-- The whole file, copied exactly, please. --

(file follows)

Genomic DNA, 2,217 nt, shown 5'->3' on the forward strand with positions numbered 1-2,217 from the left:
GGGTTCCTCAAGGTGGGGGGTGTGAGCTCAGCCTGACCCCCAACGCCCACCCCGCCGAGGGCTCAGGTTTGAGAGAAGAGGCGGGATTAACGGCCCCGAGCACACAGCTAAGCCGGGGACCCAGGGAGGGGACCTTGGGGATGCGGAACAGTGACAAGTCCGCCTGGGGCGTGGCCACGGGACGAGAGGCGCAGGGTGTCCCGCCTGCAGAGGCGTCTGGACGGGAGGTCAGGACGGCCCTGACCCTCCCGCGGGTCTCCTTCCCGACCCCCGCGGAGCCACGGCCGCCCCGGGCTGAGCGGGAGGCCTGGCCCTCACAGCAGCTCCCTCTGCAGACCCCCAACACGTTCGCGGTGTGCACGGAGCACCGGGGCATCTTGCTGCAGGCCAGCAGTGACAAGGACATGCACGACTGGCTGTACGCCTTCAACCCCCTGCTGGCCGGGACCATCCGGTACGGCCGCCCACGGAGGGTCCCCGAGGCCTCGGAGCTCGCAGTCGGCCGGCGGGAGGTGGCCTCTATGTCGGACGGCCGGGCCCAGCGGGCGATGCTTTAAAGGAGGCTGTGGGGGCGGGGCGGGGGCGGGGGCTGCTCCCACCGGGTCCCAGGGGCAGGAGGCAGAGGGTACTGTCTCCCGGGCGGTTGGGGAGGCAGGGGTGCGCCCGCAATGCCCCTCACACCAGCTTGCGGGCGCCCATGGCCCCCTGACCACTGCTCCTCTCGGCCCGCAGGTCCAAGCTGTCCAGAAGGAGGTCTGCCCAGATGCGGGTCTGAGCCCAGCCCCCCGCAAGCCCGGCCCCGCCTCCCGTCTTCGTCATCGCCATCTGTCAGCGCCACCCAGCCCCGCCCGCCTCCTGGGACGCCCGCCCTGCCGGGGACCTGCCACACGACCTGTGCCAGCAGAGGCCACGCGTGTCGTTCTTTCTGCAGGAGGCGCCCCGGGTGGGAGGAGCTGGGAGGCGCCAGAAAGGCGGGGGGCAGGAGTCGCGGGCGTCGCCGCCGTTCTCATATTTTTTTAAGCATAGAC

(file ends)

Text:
Genomic DNA, 2,217 nt, shown 5'->3' on the forward strand with positions numbered 1-2,217 from the left:
GGGTTCCTCAAGGTGGGGGGTGTGAGCTCAGCCTGACCCCCAACGCCCACCCCGCCGAGGGCTCAGGTTTGAGAGAAGAGGCGGGATTAACGGCCCCGAGCACACAGCTAAGCCGGGGACCCAGGGAGGGGACCTTGGGGATGCGGAACAGTGACAAGTCCGCCTGGGGCGTGGCCACGGGACGAGAGGCGCAGGGTGTCCCGCCTGCAGAGGCGTCTGGACGGGAGGTCAGGACGGCCCTGACCCTCCCGCGGGTCTCCTTCCCGACCCCCGCGGAGCCACGGCCGCCCCGGGCTGAGCGGGAGGCCTGGCCCTCACAGCAGCTCCCTCTGCAGACCCCCAACACGTTCGCGGTGTGCACGGAGCACCGGGGCATCTTGCTGCAGGCCAGCAGTGACAAGGACATGCACGACTGGCTGTACGCCTTCAACCCCCTGCTGGCCGGGACCATCCGGTACGGCCGCCCACGGAGGGTCCCCGAGGCCTCGGAGCTCGCAGTCGGCCGGCGGGAGGTGGCCTCTATGTCGGACGGCCGGGCCCAGCGGGCGATGCTTTAAAGGAGGCTGTGGGGGCGGGGCGGGGGCGGGGGCTGCTCCCACCGGGTCCCAGGGGCAGGAGGCAGAGGGTACTGTCTCCCGGGCGGTTGGGGAGGCAGGGGTGCGCCCGCAATGCCCCTCACACCAGCTTGCGGGCGCCCATGGCCCCCTGACCACTGCTCCTCTCGGCCCGCAGGTCCAAGCTGTCCAGAAGGAGGTCTGCCCAGATGCGGGTCTGAGCCCAGCCCCCCGCAAGCCCGGCCCCGCCTCCCGTCTTCGTCATCGCCATCTGTCAGCGCCACCCAGCCCCGCCCGCCTCCTGGGACGCCCGCCCTGCCGGGGACCTGCCACACGACCTGTGCCAGCAGAGGCCACGCGTGTCGTTCTTTCTGCAGGAGGCGCCCCGGGTGGGAGGAGCTGGGAGGCGCCAGAAAGGCGGGGGGCAGGAGTCGCGGGCGTCGCCGCCGTTCTCATATTTTTTTAAGCATAGAC